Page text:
The man who brought the congestion charge to London England has lost his bid for re-election as Mayor of England's capital. Ken Livingstone has always been a controversial figure in British politics but his tenure as mayor of London brought that controversy to new heights. In the course of his eight years at the helm, Livingstone introduced the congestion charge that requires drivers to pay a toll of £8 (about $16) per day to drive into a zone of central London. During the local elections
Danny Fleet is a Londoner with an interest in electric cars. His attituce should come as no surprise given that EVs can avoid the city's congestion charge. Currently, Danny happens to drive one of the ever-popular G-Wiz quadricycles. Danny was lucky enough to be in the area when one of the new second-generation Th!nk city electric cars arrived fresh from the factory in Norway and he got to check it out as soon as they unloaded it from the truck. He recorded video of his tour and his first drive
Once the new London congestion charges were officially announced earlier this month, Porsche started a legal process against the Transport for London group (TfL is behind the c-charge). London officials responded to the threat and in response Porsche has put out a slew of numbers to defend their stance that the congestion charge won't reduce CO2 emissions in the slightest. You can read their argument for yourself after the jump or check out the company's new website dedicated to the fight.
We've already seen Porsche make its case for an exemption from EU emissions rules. With the new, higher congestion charge announce the other day for London, it's no surprise that Porsche is fighting back there, too. It's just hard to be a car company that makes cars that spew CO2 like it's going out of style.
Major Ken Livingstone has announced that gas guzzlers will have to pay £25 per day to enter Central London from October 27th onwards. That's a most remarkable change, because most drivers will still pay the £8 road toll for entering the zone which covers designated parts of Central and West London.
It didn't take long for automakers to respond to the official announcement yesterday about the changes to the London Congestion Charge. Now that cars that emit less than 120 grams of CO2 per kilometer will be exempted from the charges that go into effect in October, Toyota has put out a press release highlighting that the Aygo and the Yaris diesel will join the Prius as "Freemen of London." The three cars emit either 104 (Prius), 109 (Aygo) or 119 (Yaris diesel) grams per km. Details in the rele
Danny (of Danny's Contentment) is just the messenger here, so don't go hounding him if you're angry about the bad news that Transport for London announced today. While some automakers will probably be pleased with the change, electric car proponents like Danny see this as a potential nail in the EV coffin.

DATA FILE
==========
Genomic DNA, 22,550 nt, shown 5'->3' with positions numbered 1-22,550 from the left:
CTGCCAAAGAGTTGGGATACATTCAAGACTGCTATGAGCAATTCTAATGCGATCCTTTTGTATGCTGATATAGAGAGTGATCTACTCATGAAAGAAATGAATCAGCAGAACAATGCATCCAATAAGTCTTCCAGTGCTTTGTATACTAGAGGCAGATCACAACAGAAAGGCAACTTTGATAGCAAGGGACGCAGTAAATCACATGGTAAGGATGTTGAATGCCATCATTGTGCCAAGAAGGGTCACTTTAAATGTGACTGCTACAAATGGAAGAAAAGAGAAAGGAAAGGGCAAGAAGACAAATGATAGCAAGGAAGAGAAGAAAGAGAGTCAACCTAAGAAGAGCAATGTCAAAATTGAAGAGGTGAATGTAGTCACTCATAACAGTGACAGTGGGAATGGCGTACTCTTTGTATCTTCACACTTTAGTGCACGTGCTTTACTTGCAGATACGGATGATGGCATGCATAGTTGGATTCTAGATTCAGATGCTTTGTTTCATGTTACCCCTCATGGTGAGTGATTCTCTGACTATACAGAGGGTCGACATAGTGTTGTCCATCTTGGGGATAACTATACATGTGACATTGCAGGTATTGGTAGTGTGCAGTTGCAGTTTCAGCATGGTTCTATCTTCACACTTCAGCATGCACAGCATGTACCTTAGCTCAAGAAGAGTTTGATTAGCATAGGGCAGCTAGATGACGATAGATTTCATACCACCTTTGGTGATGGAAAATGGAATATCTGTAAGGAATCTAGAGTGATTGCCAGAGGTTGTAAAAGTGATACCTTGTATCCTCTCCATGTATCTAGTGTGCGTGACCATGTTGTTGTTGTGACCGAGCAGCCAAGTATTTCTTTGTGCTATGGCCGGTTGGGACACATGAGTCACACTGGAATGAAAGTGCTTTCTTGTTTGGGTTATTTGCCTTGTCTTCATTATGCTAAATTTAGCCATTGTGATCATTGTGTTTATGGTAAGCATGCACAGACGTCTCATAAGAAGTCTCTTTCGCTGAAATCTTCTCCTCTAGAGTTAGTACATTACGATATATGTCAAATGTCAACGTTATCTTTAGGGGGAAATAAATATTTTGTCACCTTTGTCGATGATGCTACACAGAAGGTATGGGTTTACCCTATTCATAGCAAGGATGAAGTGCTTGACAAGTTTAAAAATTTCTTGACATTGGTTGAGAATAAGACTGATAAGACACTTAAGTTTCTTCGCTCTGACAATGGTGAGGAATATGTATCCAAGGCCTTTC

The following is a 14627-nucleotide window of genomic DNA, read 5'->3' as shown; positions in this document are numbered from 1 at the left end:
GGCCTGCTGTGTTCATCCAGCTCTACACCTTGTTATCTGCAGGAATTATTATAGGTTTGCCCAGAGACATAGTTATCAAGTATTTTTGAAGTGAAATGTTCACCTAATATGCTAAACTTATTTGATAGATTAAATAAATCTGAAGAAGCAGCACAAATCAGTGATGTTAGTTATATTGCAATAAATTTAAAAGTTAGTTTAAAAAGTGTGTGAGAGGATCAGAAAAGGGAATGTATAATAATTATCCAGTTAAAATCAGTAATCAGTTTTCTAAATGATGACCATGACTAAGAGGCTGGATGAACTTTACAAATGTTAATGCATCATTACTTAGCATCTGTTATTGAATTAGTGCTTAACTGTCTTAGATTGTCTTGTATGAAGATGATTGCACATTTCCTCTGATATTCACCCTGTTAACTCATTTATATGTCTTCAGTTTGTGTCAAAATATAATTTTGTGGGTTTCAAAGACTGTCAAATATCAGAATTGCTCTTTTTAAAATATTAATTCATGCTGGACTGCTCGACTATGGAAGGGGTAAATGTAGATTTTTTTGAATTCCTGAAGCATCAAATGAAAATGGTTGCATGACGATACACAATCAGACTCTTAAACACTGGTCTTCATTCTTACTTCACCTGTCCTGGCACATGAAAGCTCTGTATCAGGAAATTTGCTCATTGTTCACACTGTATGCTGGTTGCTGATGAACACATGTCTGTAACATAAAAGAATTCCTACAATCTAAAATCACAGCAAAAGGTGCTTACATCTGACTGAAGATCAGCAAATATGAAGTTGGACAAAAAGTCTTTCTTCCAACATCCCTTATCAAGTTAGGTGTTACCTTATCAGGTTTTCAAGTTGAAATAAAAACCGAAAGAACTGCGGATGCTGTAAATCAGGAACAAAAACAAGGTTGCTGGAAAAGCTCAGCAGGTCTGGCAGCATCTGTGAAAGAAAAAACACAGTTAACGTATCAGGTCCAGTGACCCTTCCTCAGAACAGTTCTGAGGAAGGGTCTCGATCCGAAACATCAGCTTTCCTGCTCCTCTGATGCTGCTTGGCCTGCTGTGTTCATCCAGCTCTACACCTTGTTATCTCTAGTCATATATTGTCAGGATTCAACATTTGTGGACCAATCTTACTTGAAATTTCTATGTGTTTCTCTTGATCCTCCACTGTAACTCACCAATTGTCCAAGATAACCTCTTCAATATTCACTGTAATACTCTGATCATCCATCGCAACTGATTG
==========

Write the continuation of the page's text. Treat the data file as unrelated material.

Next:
A year ago, London Mayor Ken Livingstone announced plans to revamp the congestion charge system for the central part of the city. The heart of the changes was to go from a single £8 per day flat rate for all vehicles to a system where drivers would be charged an amount based on the CO2 emissions of their vehicles. Vehicle registration taxes in England are in part based on the emissions band of a vehicle. Starting in 2008, the congestion charge was to have gone up to £25 for the highe
The website Cleangreencars.co.uk has an idea for you. If, say, you're a luxury car driver who doesn't want to pay the daily London Congestion Charge (currently £8, but it might be going up to £25 in a few months): tell the government you're offering a "private hire" (i.e., taxi) service and cruise London for free (well, for a £82 application fee and £27 per year). Cleangreencars has discovered that there are an unusually high number of luxury cars that have been granted t
London Mayor Ken Livingstone has generated a lot of controversy with his plans to revamp the London congestion charge. He wants to replace the flat fee for being able to drive into central London with a sliding scale based on vehicle emissions. Cars emitting less than 120g/km of CO2 would pay nothing while thirstier machines would pay as much as £25 per day.
The proposed changes to the London congestion charge that would change it from a fixed charge to one based on emissions could prove a boon to small diesel engined cars, and Mazda like that possibility. Mazda had been projecting that only ten percent of buyers for the new Mazda2 would select the 1.4L diesel. However if the new changes occur, cars that emit less than 120g/km of CO2 would be exempt from the charges while bigger, thirstier machines could end up paying as much as £25 per day (
I always take announcements by the Association of British Drivers (ABD) with a few heaping teaspoons of NaCL. After all, the ABD is the group that said teaching kids about climate control harks back to Nazi methds not too long ago, and they're not exactly at the forefront of green driving advocacy.